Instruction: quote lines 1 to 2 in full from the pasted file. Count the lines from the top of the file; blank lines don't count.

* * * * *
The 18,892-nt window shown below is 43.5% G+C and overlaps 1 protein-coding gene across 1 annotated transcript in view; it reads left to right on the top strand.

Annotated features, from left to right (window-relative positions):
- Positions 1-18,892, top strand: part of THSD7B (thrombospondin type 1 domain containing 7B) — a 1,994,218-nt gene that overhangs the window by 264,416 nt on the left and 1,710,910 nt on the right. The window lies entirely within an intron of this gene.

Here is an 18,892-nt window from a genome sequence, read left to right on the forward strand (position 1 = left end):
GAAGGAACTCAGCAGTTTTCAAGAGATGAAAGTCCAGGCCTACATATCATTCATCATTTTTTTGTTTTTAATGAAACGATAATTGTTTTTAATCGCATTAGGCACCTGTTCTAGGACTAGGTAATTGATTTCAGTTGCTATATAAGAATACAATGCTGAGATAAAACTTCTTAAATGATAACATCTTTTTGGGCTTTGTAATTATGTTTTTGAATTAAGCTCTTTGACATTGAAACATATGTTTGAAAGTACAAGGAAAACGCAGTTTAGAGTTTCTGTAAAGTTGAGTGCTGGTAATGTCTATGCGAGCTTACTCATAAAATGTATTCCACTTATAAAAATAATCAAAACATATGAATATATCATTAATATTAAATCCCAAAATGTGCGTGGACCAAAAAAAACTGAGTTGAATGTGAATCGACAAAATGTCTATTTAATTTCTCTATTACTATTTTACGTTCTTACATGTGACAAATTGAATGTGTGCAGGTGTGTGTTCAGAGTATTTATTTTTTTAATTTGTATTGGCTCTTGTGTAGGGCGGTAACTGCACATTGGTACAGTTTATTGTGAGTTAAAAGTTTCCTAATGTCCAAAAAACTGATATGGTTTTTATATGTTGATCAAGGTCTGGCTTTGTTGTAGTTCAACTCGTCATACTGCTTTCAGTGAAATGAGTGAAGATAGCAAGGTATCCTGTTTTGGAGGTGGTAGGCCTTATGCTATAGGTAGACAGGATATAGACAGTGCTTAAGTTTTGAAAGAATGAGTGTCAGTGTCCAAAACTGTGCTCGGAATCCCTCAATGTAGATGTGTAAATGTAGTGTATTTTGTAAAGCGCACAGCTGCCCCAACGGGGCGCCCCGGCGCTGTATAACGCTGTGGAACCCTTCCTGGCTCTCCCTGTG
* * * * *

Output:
The 18,892-nt window shown below is 43.5% G+C and overlaps 1 protein-coding gene across 1 annotated transcript in view; it reads left to right on the top strand.

Annotated features, from left to right (window-relative positions):